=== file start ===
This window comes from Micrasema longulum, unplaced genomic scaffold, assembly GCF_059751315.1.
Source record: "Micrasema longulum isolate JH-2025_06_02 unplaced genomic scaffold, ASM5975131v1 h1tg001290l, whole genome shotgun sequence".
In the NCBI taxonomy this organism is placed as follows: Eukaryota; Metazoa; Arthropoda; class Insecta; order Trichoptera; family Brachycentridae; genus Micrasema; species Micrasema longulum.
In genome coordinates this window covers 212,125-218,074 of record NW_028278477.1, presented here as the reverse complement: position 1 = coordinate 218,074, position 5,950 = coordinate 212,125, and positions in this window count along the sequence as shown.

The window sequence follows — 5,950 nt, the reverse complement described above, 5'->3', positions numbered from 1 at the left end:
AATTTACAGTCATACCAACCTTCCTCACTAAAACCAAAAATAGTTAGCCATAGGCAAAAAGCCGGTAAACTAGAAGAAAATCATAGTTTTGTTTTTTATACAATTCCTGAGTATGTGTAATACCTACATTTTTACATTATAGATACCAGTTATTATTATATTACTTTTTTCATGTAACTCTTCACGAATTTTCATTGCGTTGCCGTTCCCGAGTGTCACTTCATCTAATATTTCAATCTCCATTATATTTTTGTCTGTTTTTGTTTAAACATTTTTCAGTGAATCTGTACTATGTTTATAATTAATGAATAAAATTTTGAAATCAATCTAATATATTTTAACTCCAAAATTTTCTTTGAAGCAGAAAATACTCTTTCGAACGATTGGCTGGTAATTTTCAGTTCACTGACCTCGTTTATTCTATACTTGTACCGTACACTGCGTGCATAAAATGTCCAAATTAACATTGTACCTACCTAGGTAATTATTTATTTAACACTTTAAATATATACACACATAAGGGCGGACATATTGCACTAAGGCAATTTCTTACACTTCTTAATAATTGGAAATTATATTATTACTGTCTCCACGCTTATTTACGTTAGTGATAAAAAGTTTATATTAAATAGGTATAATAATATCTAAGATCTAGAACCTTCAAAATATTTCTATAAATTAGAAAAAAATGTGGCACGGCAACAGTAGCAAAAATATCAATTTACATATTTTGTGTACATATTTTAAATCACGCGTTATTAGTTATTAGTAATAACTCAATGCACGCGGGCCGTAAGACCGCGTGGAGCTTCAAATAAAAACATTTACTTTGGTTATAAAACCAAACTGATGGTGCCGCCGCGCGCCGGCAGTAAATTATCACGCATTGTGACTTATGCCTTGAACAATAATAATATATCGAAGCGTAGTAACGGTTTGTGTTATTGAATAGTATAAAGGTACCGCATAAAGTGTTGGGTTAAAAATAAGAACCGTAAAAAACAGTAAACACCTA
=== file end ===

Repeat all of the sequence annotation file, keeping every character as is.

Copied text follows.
This window comes from Micrasema longulum, unplaced genomic scaffold, assembly GCF_059751315.1.
Source record: "Micrasema longulum isolate JH-2025_06_02 unplaced genomic scaffold, ASM5975131v1 h1tg001290l, whole genome shotgun sequence".
In the NCBI taxonomy this organism is placed as follows: Eukaryota; Metazoa; Arthropoda; class Insecta; order Trichoptera; family Brachycentridae; genus Micrasema; species Micrasema longulum.
In genome coordinates this window covers 212,125-218,074 of record NW_028278477.1, presented here as the reverse complement: position 1 = coordinate 218,074, position 5,950 = coordinate 212,125, and positions in this window count along the sequence as shown.

The window sequence follows — 5,950 nt, the reverse complement described above, 5'->3', positions numbered from 1 at the left end:
AATTTACAGTCATACCAACCTTCCTCACTAAAACCAAAAATAGTTAGCCATAGGCAAAAAGCCGGTAAACTAGAAGAAAATCATAGTTTTGTTTTTTATACAATTCCTGAGTATGTGTAATACCTACATTTTTACATTATAGATACCAGTTATTATTATATTACTTTTTTCATGTAACTCTTCACGAATTTTCATTGCGTTGCCGTTCCCGAGTGTCACTTCATCTAATATTTCAATCTCCATTATATTTTTGTCTGTTTTTGTTTAAACATTTTTCAGTGAATCTGTACTATGTTTATAATTAATGAATAAAATTTTGAAATCAATCTAATATATTTTAACTCCAAAATTTTCTTTGAAGCAGAAAATACTCTTTCGAACGATTGGCTGGTAATTTTCAGTTCACTGACCTCGTTTATTCTATACTTGTACCGTACACTGCGTGCATAAAATGTCCAAATTAACATTGTACCTACCTAGGTAATTATTTATTTAACACTTTAAATATATACACACATAAGGGCGGACATATTGCACTAAGGCAATTTCTTACACTTCTTAATAATTGGAAATTATATTATTACTGTCTCCACGCTTATTTACGTTAGTGATAAAAAGTTTATATTAAATAGGTATAATAATATCTAAGATCTAGAACCTTCAAAATATTTCTATAAATTAGAAAAAAATGTGGCACGGCAACAGTAGCAAAAATATCAATTTACATATTTTGTGTACATATTTTAAATCACGCGTTATTAGTTATTAGTAATAACTCAATGCACGCGGGCCGTAAGACCGCGTGGAGCTTCAAATAAAAACATTTACTTTGGTTATAAAACCAAACTGATGGTGCCGCCGCGCGCCGGCAGTAAATTATCACGCATTGTGACTTATGCCTTGAACAATAATAATATATCGAAGCGTAGTAACGGTTTGTGTTATTGAATAGTATAAAGGTACCGCATAAAGTGTTGGGTTAAAAATAAGAACCGTAAAAAACAGTAAACACCTA